The Howse Pass shortcut to British Columbia is worth taking another look at, says an economic development coalition of central Alberta communities.
Building another route through the mountains and linking it to central Alberta has been raised on and off for decades.
Perhaps, the most recent serious look at the idea came in 2005, when an economic pre-feasibility study was done that estimated nearly $400 million in economic benefits.
Central Alberta Economic Partnership chair John Vandermeer said they would like to undertake an economic development study for the region, which would include a reassessment of the viability of the Howse Pass route, which would shave 95 kilometres off the route from central Alberta to Kamloops, B.C.
The drive from Red Deer to Kamloops by way of Calgary is about 760 kilometres. Howse Pass would turn the Kamloops drive into a shorter journey, linking Highway 11 with the Trans-Canada Highway, about 30 kilometres west of Golden, B.C.
“We need to update (the 2005 study) and see if there are other contributing factors that may better support the development of Howse Pass,” said Vandermeer, a Clearwater County councillor.
“There were quite a number of reasons why we should consider it back in 2005.”
“Of course, at this point in time, there is a lot more industrial activity in central Alberta. Also, there’s the tourist component.
“We’d just like an update and see if there is an even stronger case for moving ahead with that project.”
Vandermeer said a number of central Alberta municipal leaders are interested in the potential economic boost to central Alberta should a new mountain route be available.
Red Deer County Mayor Jim Wood, a past chair of the partnership and now vice-chair, said recently, there appears to be growing interest in the prospect of building the route, which he wants to see considered as part of a broader survey of potential economic development opportunities in the region.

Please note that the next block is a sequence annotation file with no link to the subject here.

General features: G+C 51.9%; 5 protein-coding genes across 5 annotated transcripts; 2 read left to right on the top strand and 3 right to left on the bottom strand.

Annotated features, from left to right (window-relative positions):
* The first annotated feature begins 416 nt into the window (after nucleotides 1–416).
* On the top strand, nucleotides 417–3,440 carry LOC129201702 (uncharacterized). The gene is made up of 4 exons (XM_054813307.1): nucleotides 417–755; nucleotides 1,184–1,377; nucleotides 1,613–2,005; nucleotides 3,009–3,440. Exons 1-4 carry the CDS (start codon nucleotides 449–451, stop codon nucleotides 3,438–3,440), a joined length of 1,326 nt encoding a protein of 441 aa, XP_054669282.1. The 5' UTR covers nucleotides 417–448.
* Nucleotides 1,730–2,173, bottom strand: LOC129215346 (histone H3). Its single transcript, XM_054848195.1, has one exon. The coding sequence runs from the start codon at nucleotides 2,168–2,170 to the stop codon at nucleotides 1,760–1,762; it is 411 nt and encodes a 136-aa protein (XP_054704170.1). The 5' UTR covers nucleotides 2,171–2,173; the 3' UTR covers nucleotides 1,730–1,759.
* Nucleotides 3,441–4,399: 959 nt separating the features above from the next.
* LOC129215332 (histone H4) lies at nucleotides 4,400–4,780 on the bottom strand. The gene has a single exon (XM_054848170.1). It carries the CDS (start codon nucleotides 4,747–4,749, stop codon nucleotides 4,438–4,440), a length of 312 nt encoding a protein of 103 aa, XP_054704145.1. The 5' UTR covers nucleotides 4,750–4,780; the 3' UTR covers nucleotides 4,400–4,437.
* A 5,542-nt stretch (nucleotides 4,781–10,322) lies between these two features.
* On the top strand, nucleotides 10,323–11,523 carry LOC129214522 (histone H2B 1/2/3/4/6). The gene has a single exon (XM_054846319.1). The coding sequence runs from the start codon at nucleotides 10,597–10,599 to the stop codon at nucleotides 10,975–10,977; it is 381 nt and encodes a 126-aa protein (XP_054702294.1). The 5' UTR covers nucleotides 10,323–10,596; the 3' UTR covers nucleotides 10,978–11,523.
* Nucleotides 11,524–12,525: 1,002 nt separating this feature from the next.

The idea was brought up at a recent meeting between partnership representatives and government officials, he said. The message from government was that clear support would have to be shown for the initiative and that it be a toll road.
A similar approach was taken in B.C., when the Coquihalla Highway was built between Kamloops and Hope. About $845 million — the construction cost of the highway — was collected over 22 years and then the toll booths were taken away in 2008.
“Clearly, (a toll road) would make it more feasible, given the current fiscal situation in Alberta,” Wood said.
“The more financially viable we can make the proposal, the more likely it is to get support. So, a toll road is one of the possibilities.”
Support from B.C. and Alberta, and the federal government and various regulatory approvals, would be required for anything to go ahead.
There will be opposition. Environmental groups have long opposed another highway through the wilderness. Federal permission would also be needed to run 34 kilometres of roadway through Banff National Park.
Before any studies get done, the partnership needs to find out what provincial government support for the 33-municipality organization will be.
The Central Alberta Economic Partnership received a $100,000 grant for years, which was then boosted to $200,000 under the NDP government.
How much is coming this year likely won’t be known until the Feb. 27 provincial budget.
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